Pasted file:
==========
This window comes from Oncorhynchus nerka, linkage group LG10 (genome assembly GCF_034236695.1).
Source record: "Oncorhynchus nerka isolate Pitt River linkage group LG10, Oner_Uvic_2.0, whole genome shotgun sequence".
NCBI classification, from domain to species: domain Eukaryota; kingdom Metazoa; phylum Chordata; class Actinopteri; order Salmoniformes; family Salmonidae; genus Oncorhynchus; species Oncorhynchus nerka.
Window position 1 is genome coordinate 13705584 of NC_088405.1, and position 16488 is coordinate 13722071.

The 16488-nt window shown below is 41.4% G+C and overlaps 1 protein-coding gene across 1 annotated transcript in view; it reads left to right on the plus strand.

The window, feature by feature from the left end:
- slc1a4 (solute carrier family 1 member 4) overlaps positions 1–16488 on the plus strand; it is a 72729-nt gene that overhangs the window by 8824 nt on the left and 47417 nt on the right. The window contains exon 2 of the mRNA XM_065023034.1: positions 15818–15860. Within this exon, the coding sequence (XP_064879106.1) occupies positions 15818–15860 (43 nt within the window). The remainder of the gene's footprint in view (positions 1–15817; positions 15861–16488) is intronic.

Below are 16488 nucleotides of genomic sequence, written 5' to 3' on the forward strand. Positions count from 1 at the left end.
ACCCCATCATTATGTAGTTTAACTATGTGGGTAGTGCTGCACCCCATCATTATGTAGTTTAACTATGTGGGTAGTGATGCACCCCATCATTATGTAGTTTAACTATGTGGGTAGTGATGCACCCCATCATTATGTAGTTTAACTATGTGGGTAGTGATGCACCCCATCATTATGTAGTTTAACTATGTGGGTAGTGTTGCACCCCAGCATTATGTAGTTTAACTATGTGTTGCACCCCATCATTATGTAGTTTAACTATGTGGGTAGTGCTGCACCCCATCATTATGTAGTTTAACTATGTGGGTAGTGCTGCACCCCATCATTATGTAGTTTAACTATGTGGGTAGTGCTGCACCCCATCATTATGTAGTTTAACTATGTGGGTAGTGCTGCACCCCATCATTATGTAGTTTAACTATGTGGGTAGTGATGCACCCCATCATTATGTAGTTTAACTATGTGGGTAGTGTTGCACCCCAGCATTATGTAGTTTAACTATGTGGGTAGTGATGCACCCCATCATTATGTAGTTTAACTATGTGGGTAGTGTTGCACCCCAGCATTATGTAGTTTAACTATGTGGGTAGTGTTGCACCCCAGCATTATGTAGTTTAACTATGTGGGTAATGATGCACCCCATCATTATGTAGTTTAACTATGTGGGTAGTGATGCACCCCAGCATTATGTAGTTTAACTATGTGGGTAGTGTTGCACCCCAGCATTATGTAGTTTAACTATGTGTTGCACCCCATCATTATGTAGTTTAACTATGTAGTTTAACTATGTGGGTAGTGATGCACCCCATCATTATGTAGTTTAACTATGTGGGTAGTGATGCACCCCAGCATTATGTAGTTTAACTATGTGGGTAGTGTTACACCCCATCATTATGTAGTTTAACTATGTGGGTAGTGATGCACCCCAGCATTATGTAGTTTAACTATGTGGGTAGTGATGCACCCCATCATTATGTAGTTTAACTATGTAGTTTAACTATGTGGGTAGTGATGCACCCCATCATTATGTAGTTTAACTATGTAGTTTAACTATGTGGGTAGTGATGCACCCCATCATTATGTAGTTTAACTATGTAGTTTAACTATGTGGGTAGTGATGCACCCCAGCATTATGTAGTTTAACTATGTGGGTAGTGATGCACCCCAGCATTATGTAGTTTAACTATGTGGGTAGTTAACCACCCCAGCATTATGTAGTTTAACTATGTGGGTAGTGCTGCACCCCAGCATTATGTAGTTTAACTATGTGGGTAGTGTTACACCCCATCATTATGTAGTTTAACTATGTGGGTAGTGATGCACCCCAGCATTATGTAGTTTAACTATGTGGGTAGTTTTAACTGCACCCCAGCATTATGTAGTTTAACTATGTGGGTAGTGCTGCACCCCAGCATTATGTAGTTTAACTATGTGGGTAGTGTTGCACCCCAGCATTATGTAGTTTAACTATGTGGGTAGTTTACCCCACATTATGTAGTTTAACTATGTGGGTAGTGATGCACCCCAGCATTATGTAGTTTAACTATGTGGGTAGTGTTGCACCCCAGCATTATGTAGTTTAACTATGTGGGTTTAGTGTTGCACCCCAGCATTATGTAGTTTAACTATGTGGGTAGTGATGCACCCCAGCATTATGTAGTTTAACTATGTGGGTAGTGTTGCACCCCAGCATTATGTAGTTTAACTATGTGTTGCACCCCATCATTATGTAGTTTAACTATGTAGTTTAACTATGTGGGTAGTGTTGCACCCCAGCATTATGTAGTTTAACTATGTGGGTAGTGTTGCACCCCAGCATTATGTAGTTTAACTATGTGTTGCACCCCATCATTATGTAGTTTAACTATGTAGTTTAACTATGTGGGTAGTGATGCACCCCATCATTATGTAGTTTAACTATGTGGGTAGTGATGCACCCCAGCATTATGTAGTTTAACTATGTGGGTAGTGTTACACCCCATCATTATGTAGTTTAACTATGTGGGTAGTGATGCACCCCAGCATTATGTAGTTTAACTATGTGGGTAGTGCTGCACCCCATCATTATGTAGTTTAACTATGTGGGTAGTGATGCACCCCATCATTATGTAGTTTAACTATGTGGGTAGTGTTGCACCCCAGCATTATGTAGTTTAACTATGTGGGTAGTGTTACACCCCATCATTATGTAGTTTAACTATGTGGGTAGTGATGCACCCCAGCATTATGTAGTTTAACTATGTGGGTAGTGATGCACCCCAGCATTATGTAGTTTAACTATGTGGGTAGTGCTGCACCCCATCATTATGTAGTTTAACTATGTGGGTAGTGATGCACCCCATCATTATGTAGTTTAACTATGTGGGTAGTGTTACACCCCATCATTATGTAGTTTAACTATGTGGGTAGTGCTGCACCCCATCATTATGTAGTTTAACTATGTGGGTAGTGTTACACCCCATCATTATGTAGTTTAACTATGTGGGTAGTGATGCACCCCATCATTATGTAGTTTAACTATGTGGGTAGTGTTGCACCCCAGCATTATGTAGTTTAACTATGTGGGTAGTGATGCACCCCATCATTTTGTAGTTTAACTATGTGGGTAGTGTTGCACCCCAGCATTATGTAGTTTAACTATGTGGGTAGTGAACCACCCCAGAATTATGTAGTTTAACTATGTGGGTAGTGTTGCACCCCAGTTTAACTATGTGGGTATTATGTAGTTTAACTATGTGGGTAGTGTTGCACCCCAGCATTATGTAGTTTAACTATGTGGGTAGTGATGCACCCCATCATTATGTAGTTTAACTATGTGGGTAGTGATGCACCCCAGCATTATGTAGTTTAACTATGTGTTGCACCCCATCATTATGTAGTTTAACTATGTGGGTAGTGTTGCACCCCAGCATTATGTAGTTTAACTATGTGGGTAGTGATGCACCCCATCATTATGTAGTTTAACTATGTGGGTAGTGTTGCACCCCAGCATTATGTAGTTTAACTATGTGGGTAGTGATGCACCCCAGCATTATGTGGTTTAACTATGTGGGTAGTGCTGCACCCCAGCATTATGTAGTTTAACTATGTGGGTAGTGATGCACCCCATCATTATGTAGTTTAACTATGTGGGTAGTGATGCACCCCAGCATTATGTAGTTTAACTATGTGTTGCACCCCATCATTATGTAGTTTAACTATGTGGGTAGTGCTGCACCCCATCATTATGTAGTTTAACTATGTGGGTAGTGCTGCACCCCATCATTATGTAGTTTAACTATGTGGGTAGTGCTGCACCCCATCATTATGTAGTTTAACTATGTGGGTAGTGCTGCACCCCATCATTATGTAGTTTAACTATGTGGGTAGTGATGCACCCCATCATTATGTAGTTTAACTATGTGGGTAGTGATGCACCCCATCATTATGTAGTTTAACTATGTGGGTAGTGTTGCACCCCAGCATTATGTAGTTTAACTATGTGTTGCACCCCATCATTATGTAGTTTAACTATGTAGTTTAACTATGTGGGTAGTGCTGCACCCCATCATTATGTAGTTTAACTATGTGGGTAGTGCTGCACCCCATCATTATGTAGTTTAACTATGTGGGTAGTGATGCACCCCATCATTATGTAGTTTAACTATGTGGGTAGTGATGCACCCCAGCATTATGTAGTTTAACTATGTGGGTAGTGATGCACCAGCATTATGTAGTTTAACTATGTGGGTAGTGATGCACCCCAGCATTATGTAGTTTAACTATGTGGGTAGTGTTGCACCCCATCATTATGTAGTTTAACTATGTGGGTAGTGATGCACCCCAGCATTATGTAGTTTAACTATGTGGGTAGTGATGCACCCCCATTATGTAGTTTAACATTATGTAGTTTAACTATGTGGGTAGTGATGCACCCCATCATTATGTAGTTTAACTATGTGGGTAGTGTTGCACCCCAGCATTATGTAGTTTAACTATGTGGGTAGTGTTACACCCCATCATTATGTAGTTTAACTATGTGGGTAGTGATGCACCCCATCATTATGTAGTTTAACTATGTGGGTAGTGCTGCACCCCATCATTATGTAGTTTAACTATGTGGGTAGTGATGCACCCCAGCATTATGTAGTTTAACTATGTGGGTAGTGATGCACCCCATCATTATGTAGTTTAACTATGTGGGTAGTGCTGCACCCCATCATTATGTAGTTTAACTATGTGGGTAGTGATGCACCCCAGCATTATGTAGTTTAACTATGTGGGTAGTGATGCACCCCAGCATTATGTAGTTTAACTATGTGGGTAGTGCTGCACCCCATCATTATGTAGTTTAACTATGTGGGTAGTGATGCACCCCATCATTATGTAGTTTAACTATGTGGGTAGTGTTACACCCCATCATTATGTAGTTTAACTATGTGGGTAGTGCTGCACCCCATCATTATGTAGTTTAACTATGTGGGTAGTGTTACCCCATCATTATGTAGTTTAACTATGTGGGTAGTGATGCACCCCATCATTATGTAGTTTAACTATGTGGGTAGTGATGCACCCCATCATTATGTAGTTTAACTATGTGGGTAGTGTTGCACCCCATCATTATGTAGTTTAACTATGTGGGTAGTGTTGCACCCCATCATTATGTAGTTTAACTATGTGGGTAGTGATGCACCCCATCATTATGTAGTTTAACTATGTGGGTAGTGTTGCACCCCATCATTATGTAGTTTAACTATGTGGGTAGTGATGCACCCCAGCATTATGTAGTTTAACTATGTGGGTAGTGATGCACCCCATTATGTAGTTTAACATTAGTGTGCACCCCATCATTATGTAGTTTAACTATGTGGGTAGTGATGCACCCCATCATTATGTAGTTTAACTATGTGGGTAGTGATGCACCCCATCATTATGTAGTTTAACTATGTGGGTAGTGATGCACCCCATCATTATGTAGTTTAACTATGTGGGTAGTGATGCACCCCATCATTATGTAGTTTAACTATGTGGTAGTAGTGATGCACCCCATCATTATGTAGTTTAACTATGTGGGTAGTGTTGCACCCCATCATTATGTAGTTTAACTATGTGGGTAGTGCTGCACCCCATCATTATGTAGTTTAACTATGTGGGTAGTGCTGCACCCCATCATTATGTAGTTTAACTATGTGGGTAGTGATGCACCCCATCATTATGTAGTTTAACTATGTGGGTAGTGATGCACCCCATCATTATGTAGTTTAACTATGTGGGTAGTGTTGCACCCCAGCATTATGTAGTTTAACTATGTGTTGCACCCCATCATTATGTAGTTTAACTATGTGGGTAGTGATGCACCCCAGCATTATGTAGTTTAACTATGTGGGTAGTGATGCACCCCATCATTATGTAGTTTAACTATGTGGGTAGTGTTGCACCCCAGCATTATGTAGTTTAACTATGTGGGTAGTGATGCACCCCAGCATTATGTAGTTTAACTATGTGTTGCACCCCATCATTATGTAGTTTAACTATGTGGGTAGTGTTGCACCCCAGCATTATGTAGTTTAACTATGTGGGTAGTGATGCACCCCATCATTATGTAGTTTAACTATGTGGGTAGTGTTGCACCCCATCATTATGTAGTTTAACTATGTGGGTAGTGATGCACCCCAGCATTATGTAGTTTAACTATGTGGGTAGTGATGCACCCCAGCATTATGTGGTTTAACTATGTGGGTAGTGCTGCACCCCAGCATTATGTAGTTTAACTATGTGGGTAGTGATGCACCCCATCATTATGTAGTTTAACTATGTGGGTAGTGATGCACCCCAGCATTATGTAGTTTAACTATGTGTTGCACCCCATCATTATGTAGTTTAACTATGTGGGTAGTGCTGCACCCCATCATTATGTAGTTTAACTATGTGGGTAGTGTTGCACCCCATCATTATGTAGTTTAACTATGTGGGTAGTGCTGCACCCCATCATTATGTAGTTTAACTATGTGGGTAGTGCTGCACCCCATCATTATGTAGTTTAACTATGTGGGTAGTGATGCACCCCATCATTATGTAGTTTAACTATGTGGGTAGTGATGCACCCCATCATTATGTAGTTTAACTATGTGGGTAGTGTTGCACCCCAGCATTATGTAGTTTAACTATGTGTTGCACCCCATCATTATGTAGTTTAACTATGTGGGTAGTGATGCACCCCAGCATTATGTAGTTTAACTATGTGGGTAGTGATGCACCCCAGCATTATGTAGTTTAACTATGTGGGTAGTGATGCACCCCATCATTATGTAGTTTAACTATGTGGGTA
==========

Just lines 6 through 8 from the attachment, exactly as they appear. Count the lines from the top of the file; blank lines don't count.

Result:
The window, feature by feature from the left end:
- slc1a4 (solute carrier family 1 member 4) overlaps positions 1–16488 on the plus strand; it is a 72729-nt gene that overhangs the window by 8824 nt on the left and 47417 nt on the right. The window contains exon 2 of the mRNA XM_065023034.1: positions 15818–15860. Within this exon, the coding sequence (XP_064879106.1) occupies positions 15818–15860 (43 nt within the window). The remainder of the gene's footprint in view (positions 1–15817; positions 15861–16488) is intronic.

Below are 16488 nucleotides of genomic sequence, written 5' to 3' on the forward strand. Positions count from 1 at the left end.